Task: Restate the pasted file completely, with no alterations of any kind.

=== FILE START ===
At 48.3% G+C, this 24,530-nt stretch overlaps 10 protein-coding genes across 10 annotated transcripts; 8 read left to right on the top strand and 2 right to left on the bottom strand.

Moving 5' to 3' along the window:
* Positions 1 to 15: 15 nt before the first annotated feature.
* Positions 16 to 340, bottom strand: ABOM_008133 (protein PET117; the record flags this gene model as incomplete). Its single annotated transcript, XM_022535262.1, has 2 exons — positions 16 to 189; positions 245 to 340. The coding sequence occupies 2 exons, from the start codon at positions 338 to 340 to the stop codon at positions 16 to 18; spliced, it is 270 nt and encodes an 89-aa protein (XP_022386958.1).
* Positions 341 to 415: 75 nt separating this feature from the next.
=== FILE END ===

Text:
At 48.3% G+C, this 24,530-nt stretch overlaps 10 protein-coding genes across 10 annotated transcripts; 8 read left to right on the top strand and 2 right to left on the bottom strand.

Moving 5' to 3' along the window:
* Positions 1 to 15: 15 nt before the first annotated feature.
* Positions 16 to 340, bottom strand: ABOM_008133 (protein PET117; the record flags this gene model as incomplete). Its single annotated transcript, XM_022535262.1, has 2 exons — positions 16 to 189; positions 245 to 340. The coding sequence occupies 2 exons, from the start codon at positions 338 to 340 to the stop codon at positions 16 to 18; spliced, it is 270 nt and encodes an 89-aa protein (XP_022386958.1).
* Positions 341 to 415: 75 nt separating this feature from the next.